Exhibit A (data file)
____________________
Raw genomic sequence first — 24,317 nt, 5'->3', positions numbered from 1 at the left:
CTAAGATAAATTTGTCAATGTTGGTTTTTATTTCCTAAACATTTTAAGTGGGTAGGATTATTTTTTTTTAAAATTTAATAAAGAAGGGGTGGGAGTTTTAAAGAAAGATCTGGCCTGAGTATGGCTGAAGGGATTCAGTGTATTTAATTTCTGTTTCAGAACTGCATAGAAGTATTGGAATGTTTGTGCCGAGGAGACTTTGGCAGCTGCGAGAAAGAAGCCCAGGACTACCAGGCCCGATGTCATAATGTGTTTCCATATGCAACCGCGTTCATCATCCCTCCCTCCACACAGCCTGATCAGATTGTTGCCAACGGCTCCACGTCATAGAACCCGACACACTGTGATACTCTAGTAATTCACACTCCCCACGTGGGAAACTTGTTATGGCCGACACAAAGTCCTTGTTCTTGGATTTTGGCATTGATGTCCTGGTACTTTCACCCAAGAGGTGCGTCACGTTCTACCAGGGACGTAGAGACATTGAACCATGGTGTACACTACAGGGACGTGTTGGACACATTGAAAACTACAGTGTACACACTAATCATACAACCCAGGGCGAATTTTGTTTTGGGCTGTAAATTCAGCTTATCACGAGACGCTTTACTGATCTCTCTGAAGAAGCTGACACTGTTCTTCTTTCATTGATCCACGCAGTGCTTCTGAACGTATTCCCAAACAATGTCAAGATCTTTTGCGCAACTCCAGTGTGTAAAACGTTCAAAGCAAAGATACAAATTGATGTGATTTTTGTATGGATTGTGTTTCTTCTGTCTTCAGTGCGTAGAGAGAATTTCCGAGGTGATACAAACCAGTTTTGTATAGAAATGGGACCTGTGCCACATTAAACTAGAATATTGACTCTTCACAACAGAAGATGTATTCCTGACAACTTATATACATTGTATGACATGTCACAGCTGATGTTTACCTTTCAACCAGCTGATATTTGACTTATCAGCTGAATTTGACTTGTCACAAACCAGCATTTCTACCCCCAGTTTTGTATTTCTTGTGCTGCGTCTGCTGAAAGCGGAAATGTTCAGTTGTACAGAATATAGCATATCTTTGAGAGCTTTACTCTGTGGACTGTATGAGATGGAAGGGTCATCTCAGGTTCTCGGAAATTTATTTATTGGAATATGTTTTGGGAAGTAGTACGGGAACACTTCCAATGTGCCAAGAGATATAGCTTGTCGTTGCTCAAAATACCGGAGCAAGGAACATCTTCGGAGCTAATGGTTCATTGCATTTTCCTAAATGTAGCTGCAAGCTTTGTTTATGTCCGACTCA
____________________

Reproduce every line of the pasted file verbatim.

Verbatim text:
Raw genomic sequence first — 24,317 nt, 5'->3', positions numbered from 1 at the left:
CTAAGATAAATTTGTCAATGTTGGTTTTTATTTCCTAAACATTTTAAGTGGGTAGGATTATTTTTTTTTAAAATTTAATAAAGAAGGGGTGGGAGTTTTAAAGAAAGATCTGGCCTGAGTATGGCTGAAGGGATTCAGTGTATTTAATTTCTGTTTCAGAACTGCATAGAAGTATTGGAATGTTTGTGCCGAGGAGACTTTGGCAGCTGCGAGAAAGAAGCCCAGGACTACCAGGCCCGATGTCATAATGTGTTTCCATATGCAACCGCGTTCATCATCCCTCCCTCCACACAGCCTGATCAGATTGTTGCCAACGGCTCCACGTCATAGAACCCGACACACTGTGATACTCTAGTAATTCACACTCCCCACGTGGGAAACTTGTTATGGCCGACACAAAGTCCTTGTTCTTGGATTTTGGCATTGATGTCCTGGTACTTTCACCCAAGAGGTGCGTCACGTTCTACCAGGGACGTAGAGACATTGAACCATGGTGTACACTACAGGGACGTGTTGGACACATTGAAAACTACAGTGTACACACTAATCATACAACCCAGGGCGAATTTTGTTTTGGGCTGTAAATTCAGCTTATCACGAGACGCTTTACTGATCTCTCTGAAGAAGCTGACACTGTTCTTCTTTCATTGATCCACGCAGTGCTTCTGAACGTATTCCCAAACAATGTCAAGATCTTTTGCGCAACTCCAGTGTGTAAAACGTTCAAAGCAAAGATACAAATTGATGTGATTTTTGTATGGATTGTGTTTCTTCTGTCTTCAGTGCGTAGAGAGAATTTCCGAGGTGATACAAACCAGTTTTGTATAGAAATGGGACCTGTGCCACATTAAACTAGAATATTGACTCTTCACAACAGAAGATGTATTCCTGACAACTTATATACATTGTATGACATGTCACAGCTGATGTTTACCTTTCAACCAGCTGATATTTGACTTATCAGCTGAATTTGACTTGTCACAAACCAGCATTTCTACCCCCAGTTTTGTATTTCTTGTGCTGCGTCTGCTGAAAGCGGAAATGTTCAGTTGTACAGAATATAGCATATCTTTGAGAGCTTTACTCTGTGGACTGTATGAGATGGAAGGGTCATCTCAGGTTCTCGGAAATTTATTTATTGGAATATGTTTTGGGAAGTAGTACGGGAACACTTCCAATGTGCCAAGAGATATAGCTTGTCGTTGCTCAAAATACCGGAGCAAGGAACATCTTCGGAGCTAATGGTTCATTGCATTTTCCTAAATGTAGCTGCAAGCTTTGTTTATGTCCGACTCA